Using vehicles specially equipped with an automated, laser-based evaluation system, Streetscan employs precise evaluation criteria to objectively assess each road. “The electronic process makes for a consistent evaluation every time…the information dumps directly into our Cartegraph system so it’s a little more automated, a little quicker to get the information as well as, time over time. It’s more con- sistent in the way it assesses the roads,” said Brian Black, Director of Public Works.
Information gathered by the new system will provide Council with a better overview of the township’s road infra- structure, allowing a more targeted approach to future capi- tal planning.
Pedestrian crossing at Queen and Hill Streets
In response to letters of support for a pedestrian crossing at Hill Street and Queen/Nash intersection, council has asked staff to consult with Lambton County to see if the project is feasible. Hill Street/Petrolia Line is a county road and is maintained by the county. Council will be informed of the outcome when the county has considered the matter.

2020 has been a difficult time for many of us, but as we approach the Christmas season, it offers all of us promise and hope for new beginnings.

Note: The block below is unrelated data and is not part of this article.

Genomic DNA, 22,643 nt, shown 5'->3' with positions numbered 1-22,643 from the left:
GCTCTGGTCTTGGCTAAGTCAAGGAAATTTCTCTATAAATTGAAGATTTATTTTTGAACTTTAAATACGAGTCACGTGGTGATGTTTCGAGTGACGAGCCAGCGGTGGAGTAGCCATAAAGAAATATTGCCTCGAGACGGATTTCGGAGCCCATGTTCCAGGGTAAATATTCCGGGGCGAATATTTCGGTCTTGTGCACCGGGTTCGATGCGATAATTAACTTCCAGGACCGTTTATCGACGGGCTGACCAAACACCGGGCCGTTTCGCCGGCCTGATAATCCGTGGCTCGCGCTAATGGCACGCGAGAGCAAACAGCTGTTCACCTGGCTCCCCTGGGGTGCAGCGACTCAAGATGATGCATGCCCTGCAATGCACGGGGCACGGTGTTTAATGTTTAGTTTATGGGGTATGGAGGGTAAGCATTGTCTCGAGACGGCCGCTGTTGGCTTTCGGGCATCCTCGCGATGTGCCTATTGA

Please take the time to count all of our many blessings living here in St. Clair Township. On behalf of your Council and Staff of St. Clair Township, I would like to wish each and every one of you a very Merry Christmas and a safe, healthy, and prosperous 2021.
Mayor Steve Arnold

Need a flu shot?
The need for a flu shot has never been more important. Although it won’t protect you from the coronavirus, it may help you avoid the complications that can arise if COVID-19 and the seasonal flu simultaneously infect an individual.
Flu shots are available at pharmacies, Lambton Public Health, or your doctor’s office. Please don’t put it off.

Please support your local food bank and Christmas hamper program



It’s that time of year again! With the winter weather around the corner, your home is at risk of frozen water meters and pipes. This can stop your flow of water and may be costly to repair. Property owners are responsible for protect- ing water pipes and meters from damage. Here are a few tips to help prevent frozen water meters and pipes:
• Eliminate cold drafts near water pipes
• Turn off service to external water taps
• Insulate your pipes that are most prone to freezing
• Make frequent use of your water supply
• Know where your shut off valve is inside, in case a pipe bursts
If you suspect your pipes are frozen check the following:
• Most likely the pipes near an outside wall, or where the water service enters the house through a foundation wall are frozen. Start by opening a faucet near the frozen pipe to avoid a burst line, when water starts flowing.

• NEVER use a blowtorch or open flame to thaw a line.

• Begin by warming the pipes using a blow dryer, heating pad or portable heater (Do not leave electrical devices unattended or place near flammable materials)

• Once water starts flowing, allow a small stream of water to continue until heating is restored